Friday, January 07, 2005
Gottfried Wilhelm Leibniz
A diagram of the Ars Combinatoria by Gottfried Wilhelm Leibniz (1646 - 1716) is reproduced (here). This system is based on the four elements (ignis - fire, aer - air, aqua - water, terra - earth), the four material states (humiditas - moisture, siccitas - dryness, frigitatas - cold, caliditas - warmth) and two possible rotational directions (remissa e summa). Of course, not all combinations are permitted — what, for example, are we supposed to imagine with dry moisture?
There are three reading directions which denote the different combinations:
the Contradictory (terra and aer, for example);
the Possible (for example, siccitas and caliditas);
the Impossible, (frigititas and caliditas).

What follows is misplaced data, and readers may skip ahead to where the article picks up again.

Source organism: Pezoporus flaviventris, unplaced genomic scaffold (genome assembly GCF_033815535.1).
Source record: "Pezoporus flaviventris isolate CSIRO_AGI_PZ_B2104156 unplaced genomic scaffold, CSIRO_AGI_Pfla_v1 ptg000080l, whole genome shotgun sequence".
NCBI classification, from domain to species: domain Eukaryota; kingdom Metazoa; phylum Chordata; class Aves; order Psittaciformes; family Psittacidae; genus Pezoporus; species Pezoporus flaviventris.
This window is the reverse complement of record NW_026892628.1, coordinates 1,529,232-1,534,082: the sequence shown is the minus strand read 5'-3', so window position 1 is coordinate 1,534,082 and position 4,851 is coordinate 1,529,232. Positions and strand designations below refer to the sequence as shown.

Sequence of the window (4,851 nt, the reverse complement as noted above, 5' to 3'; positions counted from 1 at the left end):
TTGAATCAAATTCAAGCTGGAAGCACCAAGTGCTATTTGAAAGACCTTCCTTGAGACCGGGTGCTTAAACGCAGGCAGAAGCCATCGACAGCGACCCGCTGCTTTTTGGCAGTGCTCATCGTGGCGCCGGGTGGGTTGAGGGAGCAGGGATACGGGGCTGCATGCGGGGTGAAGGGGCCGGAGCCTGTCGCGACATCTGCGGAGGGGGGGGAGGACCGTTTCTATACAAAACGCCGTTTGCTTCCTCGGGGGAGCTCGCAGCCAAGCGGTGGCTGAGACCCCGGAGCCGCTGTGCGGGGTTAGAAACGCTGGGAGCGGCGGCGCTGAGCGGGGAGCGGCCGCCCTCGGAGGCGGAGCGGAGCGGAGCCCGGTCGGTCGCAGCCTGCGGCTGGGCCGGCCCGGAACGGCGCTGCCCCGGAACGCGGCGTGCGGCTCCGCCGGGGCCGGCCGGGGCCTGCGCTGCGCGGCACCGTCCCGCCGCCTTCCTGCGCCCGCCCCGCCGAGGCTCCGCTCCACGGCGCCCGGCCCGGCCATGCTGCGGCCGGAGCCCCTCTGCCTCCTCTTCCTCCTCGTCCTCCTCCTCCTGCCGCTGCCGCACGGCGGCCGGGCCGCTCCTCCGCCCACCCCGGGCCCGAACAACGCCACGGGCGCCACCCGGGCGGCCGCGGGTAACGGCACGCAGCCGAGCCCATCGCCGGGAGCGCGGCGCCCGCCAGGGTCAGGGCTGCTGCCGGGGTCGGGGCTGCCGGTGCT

It is just this restriction in combinability that permits the transfer of Leibnitz's system to colours. Here, too, there are contradictions which will not mix. How, for example, does a reddish-green or a bluish-yellow appear? This has continued to occupy us into modern times. The philosopher Ludwig Wittgenstein (1889-1951) wrote in his "Remarks Concerning Colours" (1,14): "If there would be persons to whom such expressions as "reddish green" or "yellowish blue" were genuinely natural, and who thus possessed capabilities which we lack, we would as a result not be obliged to acknowledge that they saw colours which we did not see. There is a generally accepted criterion with regard to what a colour is, namely one of our own".
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